Uber Interview Questions – Delimiter Matching

We are going to discuss the delimiter matching problem in this week’s post. The question has recently been asked by Uber, however, which is only part of the reason we select this question.

One of the common misunderstandings is that coding interviews are extremely hard to companies like Uber, Google, Facebook etc. and most people failed because they couldn’t come up with any idea at all. However, it’s not the case. More than 70% of questions are quite fundamental and are focused on testing candidates’ understanding of basic data structures/algorithms.

Also, writing clean and bug-free code is required. The result is that many people keep saying that questions are much simpler than they thought after the interview, but at the same time fail to solve them.

That’s why we select delimiter matching question – it’s fundamental, but if you can’t provide a solution with clean code in 15min, you’ve already failed this interview.


Question – Delimiter Matching

Write an algorithm to determine if all of the delimiters in an expression are matched and closed.

For example, “{ac[bb]}”, “[dklf(df(kl))d]{}” and “{[[[]]]}” are matched. But “{3234[fd” and {df][d} are not. The question has been asked by Uber recently and is expected to be solved quickly.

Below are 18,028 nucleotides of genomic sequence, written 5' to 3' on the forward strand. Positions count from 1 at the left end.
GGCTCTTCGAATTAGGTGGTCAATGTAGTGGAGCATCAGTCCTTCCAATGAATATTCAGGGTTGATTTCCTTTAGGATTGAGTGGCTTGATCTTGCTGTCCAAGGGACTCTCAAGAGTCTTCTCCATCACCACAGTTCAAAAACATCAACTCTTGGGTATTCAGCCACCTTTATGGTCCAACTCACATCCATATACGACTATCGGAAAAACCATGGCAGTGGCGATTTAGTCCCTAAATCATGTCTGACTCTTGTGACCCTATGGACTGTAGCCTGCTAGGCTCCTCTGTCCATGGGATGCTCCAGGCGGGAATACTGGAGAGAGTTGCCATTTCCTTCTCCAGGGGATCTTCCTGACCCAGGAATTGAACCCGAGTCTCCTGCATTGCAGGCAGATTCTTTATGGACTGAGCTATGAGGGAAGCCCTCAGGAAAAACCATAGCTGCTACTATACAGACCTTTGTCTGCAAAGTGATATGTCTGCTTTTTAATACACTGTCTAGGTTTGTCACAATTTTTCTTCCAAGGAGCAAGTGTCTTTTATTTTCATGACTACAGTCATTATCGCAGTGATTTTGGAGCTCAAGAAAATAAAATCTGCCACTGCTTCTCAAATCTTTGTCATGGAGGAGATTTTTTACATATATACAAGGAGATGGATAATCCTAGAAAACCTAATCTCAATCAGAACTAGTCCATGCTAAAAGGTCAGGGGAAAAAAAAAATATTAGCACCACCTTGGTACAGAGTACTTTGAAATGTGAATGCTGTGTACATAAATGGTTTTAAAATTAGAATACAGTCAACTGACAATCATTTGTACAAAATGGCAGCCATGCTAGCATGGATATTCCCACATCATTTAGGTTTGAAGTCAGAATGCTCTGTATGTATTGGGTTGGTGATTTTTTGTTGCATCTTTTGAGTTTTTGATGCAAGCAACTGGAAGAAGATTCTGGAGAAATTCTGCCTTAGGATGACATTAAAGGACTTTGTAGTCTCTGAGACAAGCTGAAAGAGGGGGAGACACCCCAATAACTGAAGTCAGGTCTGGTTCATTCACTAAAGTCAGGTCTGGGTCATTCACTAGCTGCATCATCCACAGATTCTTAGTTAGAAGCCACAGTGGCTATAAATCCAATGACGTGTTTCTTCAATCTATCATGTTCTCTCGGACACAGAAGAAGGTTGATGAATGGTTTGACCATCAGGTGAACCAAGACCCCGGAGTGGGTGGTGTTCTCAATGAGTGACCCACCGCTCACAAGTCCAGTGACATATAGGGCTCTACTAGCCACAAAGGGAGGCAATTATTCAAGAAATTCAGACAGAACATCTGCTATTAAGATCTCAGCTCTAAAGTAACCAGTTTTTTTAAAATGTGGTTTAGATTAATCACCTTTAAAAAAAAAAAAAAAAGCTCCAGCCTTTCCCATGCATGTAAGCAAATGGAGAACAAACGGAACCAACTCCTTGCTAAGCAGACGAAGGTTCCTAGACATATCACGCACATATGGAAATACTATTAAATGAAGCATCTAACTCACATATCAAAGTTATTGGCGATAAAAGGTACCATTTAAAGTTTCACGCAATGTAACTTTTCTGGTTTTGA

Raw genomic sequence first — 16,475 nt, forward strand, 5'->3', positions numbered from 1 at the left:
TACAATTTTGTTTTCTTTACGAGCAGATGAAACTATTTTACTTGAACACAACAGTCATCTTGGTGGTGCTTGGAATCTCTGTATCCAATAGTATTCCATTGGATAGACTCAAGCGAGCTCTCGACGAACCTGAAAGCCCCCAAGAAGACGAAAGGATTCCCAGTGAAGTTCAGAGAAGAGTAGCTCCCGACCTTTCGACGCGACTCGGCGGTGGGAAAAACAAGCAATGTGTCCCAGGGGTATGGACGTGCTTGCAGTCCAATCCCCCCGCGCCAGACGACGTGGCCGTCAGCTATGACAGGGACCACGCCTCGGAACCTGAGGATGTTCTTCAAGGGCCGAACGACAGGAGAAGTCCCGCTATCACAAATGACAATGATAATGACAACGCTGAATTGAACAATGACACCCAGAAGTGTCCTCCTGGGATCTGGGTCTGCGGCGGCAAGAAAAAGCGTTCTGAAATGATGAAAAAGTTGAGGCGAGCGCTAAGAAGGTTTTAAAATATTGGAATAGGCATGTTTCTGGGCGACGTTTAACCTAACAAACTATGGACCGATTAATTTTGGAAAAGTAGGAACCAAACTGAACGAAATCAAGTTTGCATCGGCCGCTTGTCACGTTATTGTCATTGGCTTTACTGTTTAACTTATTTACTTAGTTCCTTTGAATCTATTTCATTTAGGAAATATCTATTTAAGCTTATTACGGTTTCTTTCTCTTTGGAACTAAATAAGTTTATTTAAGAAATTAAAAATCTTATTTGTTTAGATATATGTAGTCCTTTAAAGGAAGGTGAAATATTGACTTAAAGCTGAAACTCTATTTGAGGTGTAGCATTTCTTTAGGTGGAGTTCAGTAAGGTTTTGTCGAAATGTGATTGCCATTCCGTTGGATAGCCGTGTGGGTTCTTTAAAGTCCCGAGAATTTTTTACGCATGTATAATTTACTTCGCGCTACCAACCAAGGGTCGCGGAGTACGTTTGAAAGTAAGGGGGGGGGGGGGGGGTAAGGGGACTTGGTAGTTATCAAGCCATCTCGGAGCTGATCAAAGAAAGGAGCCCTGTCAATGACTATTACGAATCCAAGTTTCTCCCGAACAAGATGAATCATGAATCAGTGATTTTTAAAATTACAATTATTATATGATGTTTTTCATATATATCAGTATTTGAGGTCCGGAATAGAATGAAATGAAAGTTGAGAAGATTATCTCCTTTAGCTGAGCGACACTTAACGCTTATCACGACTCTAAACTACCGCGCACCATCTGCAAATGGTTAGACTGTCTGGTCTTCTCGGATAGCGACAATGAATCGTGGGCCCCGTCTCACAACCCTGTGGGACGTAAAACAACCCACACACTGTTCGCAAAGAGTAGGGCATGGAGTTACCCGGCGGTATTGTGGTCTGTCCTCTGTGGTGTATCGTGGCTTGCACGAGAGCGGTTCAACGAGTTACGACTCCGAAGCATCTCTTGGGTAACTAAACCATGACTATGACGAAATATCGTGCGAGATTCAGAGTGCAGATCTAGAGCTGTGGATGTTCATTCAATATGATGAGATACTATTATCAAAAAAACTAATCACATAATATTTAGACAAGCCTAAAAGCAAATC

Before reading next sections, think about the problem by yourself and track how much time you need to solve it.


How to analyze?

The focus of all our posts is on how to analyze coding questions and how to come up with the right ideas, which are much more valuable than the solution itself.

Back to this question, the first thing should be clarifying the question. For example, I would expect candidates to ask what are all delimiters in this question – let’s say there are only three (“{}”, “[]” and “()”). You may also clarify if other characters in the string make any difference.

Next, it’s recommended to think about most naive ways to solve the problem, which at least shows that you’re able to provide a solution and you can also keep optimizing from this point. Brute force is one of the most common approaches, but as you can see, it doesn’t work well in this question because going back to check if any delimiter matches the current one is non-trivial.


Simplest case

Let’s consider the simplest case. If there’s only one type of delimiter “()”, how can we solve the problem?

The solution is very straightforward. Basically, we keep a counter whose initial value is 0. Go over the string, if we get a left parenthesis “(“, increase the counter by 1 and if it’s a right parenthesis “)”, decrease the counter by 1. Finally, if the counter is 0, it means the all the parentheses are balanced.

Let’s generalize the solution for all delimiters.


Generalized solution

When I was working on this problem for the first time, what I thought first is to keep separate counters for each delimiter and if all of them are 0 after processing the string, all of the delimiters are balanced. However, this doesn’t work. Consider the case “([)]”, we have an equal number of left and right delimiters but they are incorrectly matched.

Therefore, only keeping the number of unmatched delimiters is not enough, we also need to keep track of all the previous delimiters. Since each time when we see a new delimiter, we need to compare this one with the last unmatched delimiter, stack is the data structure we should consider.

Let’s finalize the solution as follows:

  • Start with an empty stack to store any delimiter we are processing